link to aces video
We can prevent ACEs. Click to play the video with strategies on how communities can help prevent ACEs.

Strategies presented in these technical packages include initiatives to reduce structural inequities (e.g., strengthening household financial security) and promote safe, stable, and nurturing environments (e.g., mentoring programs) in efforts to prevent violence. DVP recently released a video on Adverse Childhood Experiences (ACEs) with strategies on how communities can help prevent them. ACEs have a tremendous impact on future violence victimization and perpetration, and lifelong health and opportunities.
The impact of violence is far-reaching, and solutions to address it have to be just as widespread. Fortunately, the field has learned a lot about what works to prevent violence. There are important actions that can be taken to reduce risk for violence and help eliminate disparities.


Specifically from where you sit in your professional and personal roles, what do you see as the most promising and impactful place to start as far as eliminating disparities in violence?Mission: Possible design element

Special thanks to Dr. Sheats for contributing this blog in recognition of National Safety Month and as part of the celebration of the 30th anniversary commemoration of CDC’s Office of Minority Health and Health Equity. Our theme for the 30th anniversary commemoration is Mission: Possible. We believe “healthy lives for everyone” is possible and a goal that resonates in public health.   


  1. https://www.cdc.gov/injury/wisqars/fatal_injury_reports.html
  2. Sampson RJ, Morenoff JD, Raudenbush S. Social anatomy of racial and ethnic disparities in violence. Am J Public Health 2005;95(2):224-232.
  3. Krivo LJ, Peterson RD, Kuhl DC. Segregation, racial structure, and neighborhood violent crime. American Journal of Sociology 2009;114(6):1765-1802.
  4. Jacoby SF, Dong B, Beard JH, Wiebe DJ, Morrison CN. The enduring impact of historical and structural racism on urban violence in Philadelphia. Social Science & Medicine 2017.
  5. Petrosky E, Blair JM, Betz CJ, Fowler KA, Jack SP, Lyons BH. Racial and Ethnic Differences in Homicides of Adult Women and the Role of Intimate Partner Violence—United States, 2003–2014. MMWR. Morbidity and mortality weekly report 2017;66(28):741.
  6. DeGue S, Fowler KA, Calkins C. Deaths Due to Use of Lethal Force by Law Enforcement: Findings From the National Violent Death Reporting System, 17 US States, 2009–2012. Am J Prev Med 2016;51(5):S173-S187.
  7. Blair JM, Fowler KA, Jack SP, Crosby AE. The national violent death reporting system: overview and future directions. Injury prevention 2016;22(Suppl 1):i6-i11.
  8. David-Ferdon C, Vivolo-Kantor AM, Dahlberg LL, Marshall KJ, Rainford N, Hall JE. A Comprehensive Technical Package for the Prevention of Youth Violence and Associated Risk Behaviors, Atlanta, GA, National Center for Injury Prevention and Control, Centers for Disease Control and Prevention, 2016.
  9. Fortson B, Klevens, J, Merrick, MT, Gilbert, LK, Alexander, SP. Preventing child abuse and neglect: A technical package for policy, norm, and programmatic activities, Atlanta, GA: National Center for Injury Prevention and Control , Centers for Disease Control and Prevention, 2016.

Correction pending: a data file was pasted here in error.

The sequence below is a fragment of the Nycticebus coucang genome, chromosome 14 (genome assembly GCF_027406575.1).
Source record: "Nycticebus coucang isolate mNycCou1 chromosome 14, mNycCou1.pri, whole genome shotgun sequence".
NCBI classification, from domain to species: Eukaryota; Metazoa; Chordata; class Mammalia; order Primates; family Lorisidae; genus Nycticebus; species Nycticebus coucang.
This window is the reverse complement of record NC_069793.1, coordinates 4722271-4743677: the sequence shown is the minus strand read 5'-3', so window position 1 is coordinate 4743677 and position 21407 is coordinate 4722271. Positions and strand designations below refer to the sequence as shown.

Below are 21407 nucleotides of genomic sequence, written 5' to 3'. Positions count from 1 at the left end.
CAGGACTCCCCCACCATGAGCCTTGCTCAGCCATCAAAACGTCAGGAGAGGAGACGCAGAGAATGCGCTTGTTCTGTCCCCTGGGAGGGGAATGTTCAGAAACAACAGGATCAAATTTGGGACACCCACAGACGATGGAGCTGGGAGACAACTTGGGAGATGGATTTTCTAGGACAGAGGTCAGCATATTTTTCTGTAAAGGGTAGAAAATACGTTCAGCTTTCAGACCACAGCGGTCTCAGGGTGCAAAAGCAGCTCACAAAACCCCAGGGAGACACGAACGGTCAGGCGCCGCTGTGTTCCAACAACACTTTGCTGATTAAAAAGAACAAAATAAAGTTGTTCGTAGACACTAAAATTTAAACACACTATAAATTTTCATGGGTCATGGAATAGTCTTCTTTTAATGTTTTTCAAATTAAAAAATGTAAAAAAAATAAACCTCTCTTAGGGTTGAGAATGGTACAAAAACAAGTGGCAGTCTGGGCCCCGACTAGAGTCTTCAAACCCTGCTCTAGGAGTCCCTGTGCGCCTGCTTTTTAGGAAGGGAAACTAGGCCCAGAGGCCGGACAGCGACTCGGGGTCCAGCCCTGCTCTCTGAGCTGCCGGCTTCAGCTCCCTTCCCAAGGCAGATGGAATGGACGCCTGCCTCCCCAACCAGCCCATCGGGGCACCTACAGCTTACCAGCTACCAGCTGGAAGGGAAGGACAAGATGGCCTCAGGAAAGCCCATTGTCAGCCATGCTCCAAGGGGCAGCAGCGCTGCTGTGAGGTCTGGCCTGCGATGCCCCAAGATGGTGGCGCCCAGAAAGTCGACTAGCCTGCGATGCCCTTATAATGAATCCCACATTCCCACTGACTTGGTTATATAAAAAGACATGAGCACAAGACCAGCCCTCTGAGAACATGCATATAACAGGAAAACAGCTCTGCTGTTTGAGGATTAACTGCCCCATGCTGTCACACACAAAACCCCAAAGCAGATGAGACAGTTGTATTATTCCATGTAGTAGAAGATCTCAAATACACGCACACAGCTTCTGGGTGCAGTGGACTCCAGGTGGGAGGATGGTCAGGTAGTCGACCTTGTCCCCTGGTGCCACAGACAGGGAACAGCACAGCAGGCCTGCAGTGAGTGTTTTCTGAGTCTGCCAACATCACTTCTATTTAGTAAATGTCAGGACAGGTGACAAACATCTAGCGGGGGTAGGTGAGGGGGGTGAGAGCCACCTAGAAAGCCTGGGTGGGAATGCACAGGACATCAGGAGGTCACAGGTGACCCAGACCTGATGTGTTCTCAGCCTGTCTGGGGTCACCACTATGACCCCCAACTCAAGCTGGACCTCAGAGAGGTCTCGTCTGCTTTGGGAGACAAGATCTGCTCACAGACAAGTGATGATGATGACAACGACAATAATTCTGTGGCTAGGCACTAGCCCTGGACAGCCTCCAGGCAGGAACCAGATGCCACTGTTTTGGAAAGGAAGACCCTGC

Posted on by Kameron J. Sheats, Ph.D.

3 comments on “Mission Possible: Too Heavy a Burden: Thoughts on the Impact of Violence Disparities Experienced by African Americans”

Comments listed below are posted by individuals not associated with CDC, unless otherwise stated. These comments do not represent the official views of CDC, and CDC does not guarantee that any information posted by individuals on this site is correct, and disclaims any liability for any loss or damage resulting from reliance on any such information. Read more about our comment policy ».

    As a society we have a responsibility to all children – to protect them, to guide them and to ensure their rights are protected. This goes beyond indivualism. I am pleased to see the advancement of our understanding of the impacts of adverse childhood experiences and to demonstrate how they are linked to future health and scoocal outcomes. While there is common sense in this, we need to continue the dialogue to denormalize childhood hardships and violence, and to ensure that people see this violence as horrific and enduring as it is.

    As a society we have a responsibility to all children – to protect them, to guide them and to ensure their rights are protected. This goes beyond indivualism. I am pleased to see the advancement of our understanding of the impacts of adverse childhood experiences and to demonstrate how they are linked to future health and scoocal outcomes.

    Thanks for the blog… As a person we have the responsibility to take care of the children to guide them and protect them. I am greatful to see the advancement of our understanding of the impacts of adverse childhood experiences and to demonstrate how they are linked to future health and scoocal outcomes.

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Page last reviewed: June 21, 2018
Page last updated: June 21, 2018